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Gang leader says he was shocked by Surrey Six death toll

Eileen Mohan, mother of murder victim Chris Mohan, appears at the court house in Vancouver, B.C., on Dec. 17, 2013, at the sentencing for Michael Le.

Jonathan Hayward/The Canadian Press

After six men lay dead, executed in a Surrey highrise in 2007, the man who created the gang accused of killing them says he was surprised the death toll was so high.

B.C. Supreme Court heard Tuesday that Quang Vinh Thang (Michael) Le was out test-driving cars on Oct. 19, 2007, as gunmen went into the highrise apartment to kill a drug dealer who was challenging the Red Scorpions, an organization Mr. Le helped create.

When Mr. Le asked his henchmen why they had to kill six, he was told "they saw their faces," according to an agreed statement of facts read as Mr. Le was sentenced to 12 years for his admitted part in the killings.

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Mr. Le will only spend another three years in prison because he has been incarcerated since 2009. In an explosive development in the case two months after testimony at the trial began, Mr. Le pleaded guilty last month to conspiracy to commit murder.

For the first time, Mr. Le, who looked on from the defendants' box separated by bulletproof glass, spoke at length to the court. He said he wished he had never created the Scorpions, a criminal gang in the drug-trafficking business. Standing, the soft-spoken 28-year-old apologized to the families of the victims, his own family and Associate Chief Justice Austin Cullen, who presided over the sentencing.

"If I could turn back the hand of time, I would have never created the Red Scorpions gang. I would have never lived the life that I had lived, and I would have never made the choices that I have made," he told the court.

The agreed statement of facts cast Mr. Le as a reluctant party to the killings, trying to talk other gang members out of proceeding with a plan to kill Corey Lal, a rival in the drug business. The fatal plan was allegedly advanced by fellow gang member Jamie Bacon, also facing charges in the case.

"After initially resisting the idea at several meetings, [Mr. Le] eventually told [Mr. Bacon] to 'do whatever you want … whatever you need to do,'" said the statement.

Mr. Lal was renting the 15th-floor apartment where the Crown alleges two gunmen shot and killed the six men using two handguns and firing 19 shots.

Among the dead were two innocent bystanders: Christopher Mohan, 22, who lived across the hall from the apartment, and fireplace repairman Ed Schellenberg, 55, who was servicing units in the complex that day.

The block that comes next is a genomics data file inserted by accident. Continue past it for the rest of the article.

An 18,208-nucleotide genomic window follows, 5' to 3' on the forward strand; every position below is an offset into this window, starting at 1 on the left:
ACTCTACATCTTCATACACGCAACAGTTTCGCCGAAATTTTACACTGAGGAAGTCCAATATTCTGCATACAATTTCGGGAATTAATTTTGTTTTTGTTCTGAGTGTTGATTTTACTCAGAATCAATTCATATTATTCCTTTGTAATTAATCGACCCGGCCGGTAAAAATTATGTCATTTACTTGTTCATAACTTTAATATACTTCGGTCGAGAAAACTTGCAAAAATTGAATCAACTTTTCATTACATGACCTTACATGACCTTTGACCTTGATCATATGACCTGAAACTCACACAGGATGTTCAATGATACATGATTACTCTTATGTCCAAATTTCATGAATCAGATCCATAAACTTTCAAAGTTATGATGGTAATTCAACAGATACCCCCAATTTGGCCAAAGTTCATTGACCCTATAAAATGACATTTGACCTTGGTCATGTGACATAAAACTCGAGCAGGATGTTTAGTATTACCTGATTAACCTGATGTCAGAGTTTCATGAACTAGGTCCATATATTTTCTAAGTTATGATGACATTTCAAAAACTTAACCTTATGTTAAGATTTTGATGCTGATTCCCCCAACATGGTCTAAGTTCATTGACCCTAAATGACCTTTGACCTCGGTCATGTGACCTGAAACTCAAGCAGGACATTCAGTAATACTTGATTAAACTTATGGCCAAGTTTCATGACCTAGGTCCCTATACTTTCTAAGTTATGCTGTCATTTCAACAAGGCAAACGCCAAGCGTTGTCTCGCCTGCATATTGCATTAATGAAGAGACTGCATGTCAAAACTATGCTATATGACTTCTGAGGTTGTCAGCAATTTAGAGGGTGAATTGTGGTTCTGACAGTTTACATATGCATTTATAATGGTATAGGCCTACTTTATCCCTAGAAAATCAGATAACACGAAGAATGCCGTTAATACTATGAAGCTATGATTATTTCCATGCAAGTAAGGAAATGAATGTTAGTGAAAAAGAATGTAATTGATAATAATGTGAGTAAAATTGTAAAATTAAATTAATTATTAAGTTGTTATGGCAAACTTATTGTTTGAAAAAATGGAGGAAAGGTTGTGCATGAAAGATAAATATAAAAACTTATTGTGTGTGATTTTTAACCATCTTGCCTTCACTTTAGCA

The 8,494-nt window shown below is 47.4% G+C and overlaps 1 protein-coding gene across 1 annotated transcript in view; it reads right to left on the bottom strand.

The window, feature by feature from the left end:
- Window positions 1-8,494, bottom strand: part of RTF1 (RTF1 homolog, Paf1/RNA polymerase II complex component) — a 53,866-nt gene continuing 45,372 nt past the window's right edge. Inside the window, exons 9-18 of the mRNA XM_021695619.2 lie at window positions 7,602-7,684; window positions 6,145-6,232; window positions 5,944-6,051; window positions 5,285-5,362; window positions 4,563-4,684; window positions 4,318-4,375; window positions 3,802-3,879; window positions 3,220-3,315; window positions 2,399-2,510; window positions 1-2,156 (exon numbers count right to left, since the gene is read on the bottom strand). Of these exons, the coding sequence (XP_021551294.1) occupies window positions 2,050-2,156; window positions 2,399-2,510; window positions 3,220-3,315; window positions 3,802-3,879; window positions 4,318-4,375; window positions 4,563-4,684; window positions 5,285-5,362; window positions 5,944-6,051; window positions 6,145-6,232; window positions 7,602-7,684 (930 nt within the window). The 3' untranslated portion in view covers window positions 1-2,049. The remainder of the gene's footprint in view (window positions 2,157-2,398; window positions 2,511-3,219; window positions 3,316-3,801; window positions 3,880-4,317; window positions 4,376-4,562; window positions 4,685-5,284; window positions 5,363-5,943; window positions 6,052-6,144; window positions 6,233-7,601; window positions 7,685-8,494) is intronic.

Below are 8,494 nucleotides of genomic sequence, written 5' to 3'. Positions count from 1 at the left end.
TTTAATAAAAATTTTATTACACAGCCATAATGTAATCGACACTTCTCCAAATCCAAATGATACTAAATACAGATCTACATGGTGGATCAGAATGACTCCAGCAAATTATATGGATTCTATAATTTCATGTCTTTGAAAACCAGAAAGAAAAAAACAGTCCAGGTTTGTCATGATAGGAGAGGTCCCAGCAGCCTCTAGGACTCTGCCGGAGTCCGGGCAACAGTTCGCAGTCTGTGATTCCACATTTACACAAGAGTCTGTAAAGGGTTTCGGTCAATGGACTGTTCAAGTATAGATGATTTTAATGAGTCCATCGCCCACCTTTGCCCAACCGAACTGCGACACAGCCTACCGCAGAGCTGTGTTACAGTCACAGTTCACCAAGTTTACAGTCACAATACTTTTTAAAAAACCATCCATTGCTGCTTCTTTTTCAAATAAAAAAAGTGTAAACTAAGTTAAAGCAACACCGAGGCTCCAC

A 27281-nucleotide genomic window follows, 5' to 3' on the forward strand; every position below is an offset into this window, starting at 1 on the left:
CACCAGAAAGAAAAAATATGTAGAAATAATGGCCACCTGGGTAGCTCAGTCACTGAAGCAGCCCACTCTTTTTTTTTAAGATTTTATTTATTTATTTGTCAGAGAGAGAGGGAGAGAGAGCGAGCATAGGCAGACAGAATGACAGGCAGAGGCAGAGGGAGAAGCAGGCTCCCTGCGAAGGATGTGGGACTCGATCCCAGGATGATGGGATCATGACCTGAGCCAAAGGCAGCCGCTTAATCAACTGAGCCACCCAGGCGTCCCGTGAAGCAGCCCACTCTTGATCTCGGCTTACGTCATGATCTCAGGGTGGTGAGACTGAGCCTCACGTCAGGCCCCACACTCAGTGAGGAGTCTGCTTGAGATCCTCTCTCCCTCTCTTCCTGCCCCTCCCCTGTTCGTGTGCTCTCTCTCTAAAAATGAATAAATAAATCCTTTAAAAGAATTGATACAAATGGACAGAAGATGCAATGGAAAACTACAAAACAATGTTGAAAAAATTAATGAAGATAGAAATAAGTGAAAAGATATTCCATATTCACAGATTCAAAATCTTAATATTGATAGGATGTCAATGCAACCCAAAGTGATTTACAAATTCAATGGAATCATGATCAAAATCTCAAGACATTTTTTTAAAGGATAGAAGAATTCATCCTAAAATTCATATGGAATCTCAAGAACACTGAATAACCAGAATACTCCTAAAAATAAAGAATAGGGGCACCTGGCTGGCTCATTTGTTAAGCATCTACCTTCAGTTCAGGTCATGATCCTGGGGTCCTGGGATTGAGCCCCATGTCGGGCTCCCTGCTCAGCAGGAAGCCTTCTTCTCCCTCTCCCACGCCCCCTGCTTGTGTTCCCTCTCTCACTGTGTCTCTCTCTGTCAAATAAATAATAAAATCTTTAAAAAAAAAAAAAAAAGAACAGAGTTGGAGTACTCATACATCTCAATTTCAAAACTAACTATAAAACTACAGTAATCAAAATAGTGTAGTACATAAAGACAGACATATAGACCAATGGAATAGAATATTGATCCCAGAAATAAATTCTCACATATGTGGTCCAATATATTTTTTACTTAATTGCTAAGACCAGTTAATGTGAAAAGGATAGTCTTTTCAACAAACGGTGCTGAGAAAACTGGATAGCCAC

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Because Mr. Le has been in custody since 2009 and his pre-sentence prison time counts as double, he has, according to the Crown, already served nearly nine years of the sentence.

Outside court, Crown spokesman Neil MacKenzie said the Crown decisions in the case were based on a "careful and principled" analysis of Mr. Le's circumstances. Earlier Tuesday, Justice Cullen imposed a sweeping publication ban on aspects of the sentencing hearing.

Chris Johnson, Mr. Le's lawyer, told reporters his client's plea reflected the reality that he was a "party to a conspiracy," who assisted someone else's plan.

Also outside court, Eileen Mohan, the mother of Christopher Mohan, said she was skeptical about the sincerity of Mr. Le's apology. "I'll reserve that judgment," she told reporters.

Corey Lal and his brother, Michael, were killed along with two other associates. One was Edward Narong. According to the joint statement, Mr. Le considered Mr. Narong a friend and was surprised to hear he had been killed.

Mr. Le was later allegedly given $25,000 to pay someone who can only be called Person A, who facilitated access to the Surrey highrise.

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The trial, now in its fourth month, will proceed against two other defendants: Cody Haevischer and Matthew Johnston, both 29.

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About the Author
B.C. reporter

Ian Bailey is a Vancouver-based reporter for The Globe and Mail.  He covers politics and general news. Prior to arriving at The Globe and Mail, he reported from Toronto and St. John’s for The Canadian Press.  He has also covered British Columbia for CP, The National Post and The Province. More

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